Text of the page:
While the comet has a black crust darkening much of its surface, astronomers have spotted evidence that 67P has an underlying icy structure, including icy seas and craters containing frozen lakes with organic debris.
The findings from Max Wallis and Chandra Wickramasinghe will be presented today at the Royal Astronomical Society's national meeting in Wales. The astronomers said evidence from the comet points to the possibility it could be home to micro-organisms.
“Five hundred years ago it was a struggle to have people accept that the Earth was not the center of the universe," Wickramasinghe said, according to The Guardian. "After that revolution our thinking has remained Earth-centered in relation to life and biology. It's deeply ingrained in our scientific culture and it will take a lot of evidence to kick it over."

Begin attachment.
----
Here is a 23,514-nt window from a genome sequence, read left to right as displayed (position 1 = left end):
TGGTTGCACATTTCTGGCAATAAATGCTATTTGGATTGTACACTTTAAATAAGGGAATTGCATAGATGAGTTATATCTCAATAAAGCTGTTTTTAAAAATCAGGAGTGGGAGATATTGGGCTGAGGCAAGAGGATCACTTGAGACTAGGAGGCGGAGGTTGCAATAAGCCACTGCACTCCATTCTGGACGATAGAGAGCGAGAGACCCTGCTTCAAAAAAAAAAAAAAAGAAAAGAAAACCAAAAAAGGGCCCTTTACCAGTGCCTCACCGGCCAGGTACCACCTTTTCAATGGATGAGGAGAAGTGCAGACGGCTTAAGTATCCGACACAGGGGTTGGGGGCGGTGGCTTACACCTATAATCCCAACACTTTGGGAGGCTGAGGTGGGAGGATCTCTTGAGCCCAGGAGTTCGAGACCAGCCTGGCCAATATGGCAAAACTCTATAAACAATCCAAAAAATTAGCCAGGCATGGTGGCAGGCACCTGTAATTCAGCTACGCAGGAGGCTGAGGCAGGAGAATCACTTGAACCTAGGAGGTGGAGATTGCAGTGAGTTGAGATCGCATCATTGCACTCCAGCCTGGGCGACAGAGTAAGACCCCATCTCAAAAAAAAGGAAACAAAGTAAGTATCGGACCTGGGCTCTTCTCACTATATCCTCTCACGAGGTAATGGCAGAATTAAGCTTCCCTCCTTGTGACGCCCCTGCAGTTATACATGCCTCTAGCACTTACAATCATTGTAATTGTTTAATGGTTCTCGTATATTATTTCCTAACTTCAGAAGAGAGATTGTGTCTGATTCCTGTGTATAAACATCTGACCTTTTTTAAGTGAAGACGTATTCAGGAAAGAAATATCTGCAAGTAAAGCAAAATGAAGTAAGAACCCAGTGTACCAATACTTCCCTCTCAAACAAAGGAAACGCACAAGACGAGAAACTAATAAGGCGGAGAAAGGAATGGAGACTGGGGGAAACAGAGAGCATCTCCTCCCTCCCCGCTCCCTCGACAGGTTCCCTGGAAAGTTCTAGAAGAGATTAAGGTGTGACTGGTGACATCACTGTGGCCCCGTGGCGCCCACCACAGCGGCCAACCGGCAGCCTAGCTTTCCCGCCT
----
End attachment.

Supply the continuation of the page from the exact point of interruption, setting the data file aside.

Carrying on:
Philae made history on Nov. 12 when it landed on the speeding comet, marking the culmination of a 10-year, 4-billion-mile journey to the comet by hitching a ride with the Rosetta spacecraft.
The solar-powered lander lost contact with Earth on Nov. 15 -- 60 hours after it landed on the speeding comet, bounced and came to a final resting place in a shady area lacking the necessary sunlight to keep the lander alive.
As the comet got closer to the sun, Philae awoke last month and sent an 85-second transmission to Earth.